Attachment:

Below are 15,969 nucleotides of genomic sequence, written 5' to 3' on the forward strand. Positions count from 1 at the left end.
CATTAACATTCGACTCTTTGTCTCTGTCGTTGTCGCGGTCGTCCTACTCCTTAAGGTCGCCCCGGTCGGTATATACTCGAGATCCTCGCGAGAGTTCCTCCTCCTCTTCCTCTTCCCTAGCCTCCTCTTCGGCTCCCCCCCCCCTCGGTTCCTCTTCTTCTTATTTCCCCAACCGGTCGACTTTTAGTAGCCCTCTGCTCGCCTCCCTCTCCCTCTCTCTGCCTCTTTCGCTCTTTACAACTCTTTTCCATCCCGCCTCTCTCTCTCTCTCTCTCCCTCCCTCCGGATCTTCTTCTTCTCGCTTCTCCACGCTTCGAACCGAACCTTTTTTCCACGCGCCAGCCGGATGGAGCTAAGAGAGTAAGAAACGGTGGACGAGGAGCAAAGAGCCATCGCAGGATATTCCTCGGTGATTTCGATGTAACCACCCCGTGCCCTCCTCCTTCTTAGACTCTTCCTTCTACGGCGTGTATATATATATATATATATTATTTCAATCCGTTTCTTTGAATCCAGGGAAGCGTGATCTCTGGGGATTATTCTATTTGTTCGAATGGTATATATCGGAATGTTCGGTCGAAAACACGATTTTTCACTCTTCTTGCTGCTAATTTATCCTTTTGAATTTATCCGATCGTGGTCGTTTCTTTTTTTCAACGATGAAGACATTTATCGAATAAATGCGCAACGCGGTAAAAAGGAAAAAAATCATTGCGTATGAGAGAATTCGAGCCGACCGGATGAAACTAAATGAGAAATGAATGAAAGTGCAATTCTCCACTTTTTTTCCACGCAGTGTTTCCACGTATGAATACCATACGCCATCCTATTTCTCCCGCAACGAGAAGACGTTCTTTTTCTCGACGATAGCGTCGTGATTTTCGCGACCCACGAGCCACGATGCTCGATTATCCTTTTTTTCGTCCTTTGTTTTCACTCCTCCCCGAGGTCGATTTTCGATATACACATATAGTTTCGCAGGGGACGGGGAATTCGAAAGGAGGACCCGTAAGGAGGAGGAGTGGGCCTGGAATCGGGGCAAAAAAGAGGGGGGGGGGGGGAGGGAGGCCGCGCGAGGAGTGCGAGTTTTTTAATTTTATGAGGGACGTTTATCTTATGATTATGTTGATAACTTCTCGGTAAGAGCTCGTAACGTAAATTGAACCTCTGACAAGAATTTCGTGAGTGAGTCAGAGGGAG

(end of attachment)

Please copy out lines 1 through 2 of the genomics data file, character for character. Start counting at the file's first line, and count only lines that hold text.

Below are 15,969 nucleotides of genomic sequence, written 5' to 3' on the forward strand. Positions count from 1 at the left end.
CATTAACATTCGACTCTTTGTCTCTGTCGTTGTCGCGGTCGTCCTACTCCTTAAGGTCGCCCCGGTCGGTATATACTCGAGATCCTCGCGAGAGTTCCTCCTCCTCTTCCTCTTCCCTAGCCTCCTCTTCGGCTCCCCCCCCCCTCGGTTCCTCTTCTTCTTATTTCCCCAACCGGTCGACTTTTAGTAGCCCTCTGCTCGCCTCCCTCTCCCTCTCTCTGCCTCTTTCGCTCTTTACAACTCTTTTCCATCCCGCCTCTCTCTCTCTCTCTCTCCCTCCCTCCGGATCTTCTTCTTCTCGCTTCTCCACGCTTCGAACCGAACCTTTTTTCCACGCGCCAGCCGGATGGAGCTAAGAGAGTAAGAAACGGTGGACGAGGAGCAAAGAGCCATCGCAGGATATTCCTCGGTGATTTCGATGTAACCACCCCGTGCCCTCCTCCTTCTTAGACTCTTCCTTCTACGGCGTGTATATATATATATATATATTATTTCAATCCGTTTCTTTGAATCCAGGGAAGCGTGATCTCTGGGGATTATTCTATTTGTTCGAATGGTATATATCGGAATGTTCGGTCGAAAACACGATTTTTCACTCTTCTTGCTGCTAATTTATCCTTTTGAATTTATCCGATCGTGGTCGTTTCTTTTTTTCAACGATGAAGACATTTATCGAATAAATGCGCAACGCGGTAAAAAGGAAAAAAATCATTGCGTATGAGAGAATTCGAGCCGACCGGATGAAACTAAATGAGAAATGAATGAAAGTGCAATTCTCCACTTTTTTTCCACGCAGTGTTTCCACGTATGAATACCATACGCCATCCTATTTCTCCCGCAACGAGAAGACGTTCTTTTTCTCGACGATAGCGTCGTGATTTTCGCGACCCACGAGCCACGATGCTCGATTATCCTTTTTTTCGTCCTTTGTTTTCACTCCTCCCCGAGGTCGATTTTCGATATACACATATAGTTTCGCAGGGGACGGGGAATTCGAAAGGAGGACCCGTAAGGAGGAGGAGTGGGCCTGGAATCGGGGCAAAAAAGAGGGGGGGGGGGGGAGGGAGGCCGCGCGAGGAGTGCGAGTTTTTTAATTTTATGAGGGACGTTTATCTTATGATTATGTTGATAACTTCTCGGTAAGAGCTCGTAACGTAAATTGAACCTCTGACAAGAATTTCGTGAGTGAGTCAGAGGGAG